The Russian company will probably need to pay the lower court judge approximately $300,000 for the ruling it wants. And then we can appeal to a three judge appellate panel, made up of judges from throughout the province. A lower percentage of the appellate judges are corrupt and those that are require large payments, especially on a case like this. The odds of all three of our appellate judges being corrupt are quite low. The odds of the Russian company having close connections with any of the judges are lower than when all of the judges are based in its home city. This means that to try to bribe two of the three judges will be risky and expensive. Risky because, though rare, people sometimes do go to jail on bribery charges. Expensive because we are talking about three appellate judges. So in the end, I estimate that for the Russian company to be assured of winning through the appellate level, it will need to pay maybe a million dollars. And that ignores our ability to at least try to appeal to the Supreme Court in Moscow.

My numbers are obviously just estimates but what I am telling you is that though corruption is a factor, our job is to not allow our client to panic in the face of it. We can settle this case on good terms and that is what we should be trying to do. The Russian company would rather pay us to eliminate risk than pay a bunch of judges and take on new risks.

We did end up settling the case and at a figure not all that much lower than what we would have accepted in the United States.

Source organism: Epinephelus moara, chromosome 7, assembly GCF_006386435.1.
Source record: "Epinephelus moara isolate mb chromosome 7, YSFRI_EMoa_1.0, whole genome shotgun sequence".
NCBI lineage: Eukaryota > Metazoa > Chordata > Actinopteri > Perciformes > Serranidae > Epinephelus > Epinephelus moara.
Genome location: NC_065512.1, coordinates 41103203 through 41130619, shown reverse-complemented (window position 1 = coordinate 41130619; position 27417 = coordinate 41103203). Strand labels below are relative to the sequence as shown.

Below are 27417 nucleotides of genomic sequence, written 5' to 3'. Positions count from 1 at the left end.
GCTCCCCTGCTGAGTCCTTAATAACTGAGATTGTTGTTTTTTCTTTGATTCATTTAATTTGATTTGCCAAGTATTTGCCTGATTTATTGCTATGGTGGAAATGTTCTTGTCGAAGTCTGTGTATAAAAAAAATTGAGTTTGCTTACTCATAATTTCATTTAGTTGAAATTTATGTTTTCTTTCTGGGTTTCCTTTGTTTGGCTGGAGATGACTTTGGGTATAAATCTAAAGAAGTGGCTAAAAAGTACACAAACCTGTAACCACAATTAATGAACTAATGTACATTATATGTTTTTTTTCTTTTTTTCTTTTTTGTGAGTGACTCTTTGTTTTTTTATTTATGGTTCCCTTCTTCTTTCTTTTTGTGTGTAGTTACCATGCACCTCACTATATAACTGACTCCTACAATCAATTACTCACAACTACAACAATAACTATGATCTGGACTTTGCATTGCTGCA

I am not by any means trying to minimize the impact of corruption; I am merely trying to show that it oftentimes is not as overwhelming as it may initially appear.

Note also in the Russia example above that we never discussed our client paying a bribe to anyone. That is always the worst alternative because it puts people at real risk of going to jail without anything close to a guarantee that it will even work. When our Russian lawyer said that people in Russia rarely get arrested for bribery, he was talking about Russians, not foreigners.

Court corruption will have much bigger impact with cases that can reasonably go either way. In those situations — or so I am told — the lower court judges in Vladivostok (and this was many years ago) would take $15,000 to throw the case, knowing that nobody could be certain whether their decision was due to the funds they were being paid or to the facts. This means that the better your contract, the better your chances in court and the more it will cost your foreign counter-party to buy the decision it wants. The more it will cost your foreign counter-party to buy the court decision it wants, the more likely it will be to comply with your contract to avoid being sued at all and the more it will pay you to settle if you do threaten to sue or do sue.

When dealing with corruption, one also has to be sensitive to the location within the country, the type of case, and the relative influence of the parties. In other words, a $200,000 breach of contract case between a U.S. private company and a small Malaysian company in Kuala Lampur is more likely to get a “fair trial” than a case against a massive Malaysian company in a small Malaysian town. Note though that a massive Malaysian company will likely have all sorts of reputational reasons for wanting to avoid going to trial even in its hometown on a case it can win, so even there having a good contract will likely prove valuable.